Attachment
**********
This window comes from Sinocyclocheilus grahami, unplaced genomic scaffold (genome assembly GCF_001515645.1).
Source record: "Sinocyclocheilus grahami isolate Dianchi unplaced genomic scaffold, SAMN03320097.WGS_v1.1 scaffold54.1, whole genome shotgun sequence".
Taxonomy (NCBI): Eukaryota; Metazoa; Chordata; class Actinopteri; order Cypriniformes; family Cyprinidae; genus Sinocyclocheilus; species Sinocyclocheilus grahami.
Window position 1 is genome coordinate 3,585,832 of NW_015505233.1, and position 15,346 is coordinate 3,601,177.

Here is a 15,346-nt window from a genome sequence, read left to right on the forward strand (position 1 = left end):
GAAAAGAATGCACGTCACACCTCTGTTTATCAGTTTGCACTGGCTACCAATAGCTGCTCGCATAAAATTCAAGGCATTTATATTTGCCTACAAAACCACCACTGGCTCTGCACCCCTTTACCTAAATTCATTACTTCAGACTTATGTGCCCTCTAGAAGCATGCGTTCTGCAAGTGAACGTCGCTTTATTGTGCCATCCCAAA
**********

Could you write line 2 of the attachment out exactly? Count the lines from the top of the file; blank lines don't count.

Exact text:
Source record: "Sinocyclocheilus grahami isolate Dianchi unplaced genomic scaffold, SAMN03320097.WGS_v1.1 scaffold54.1, whole genome shotgun sequence".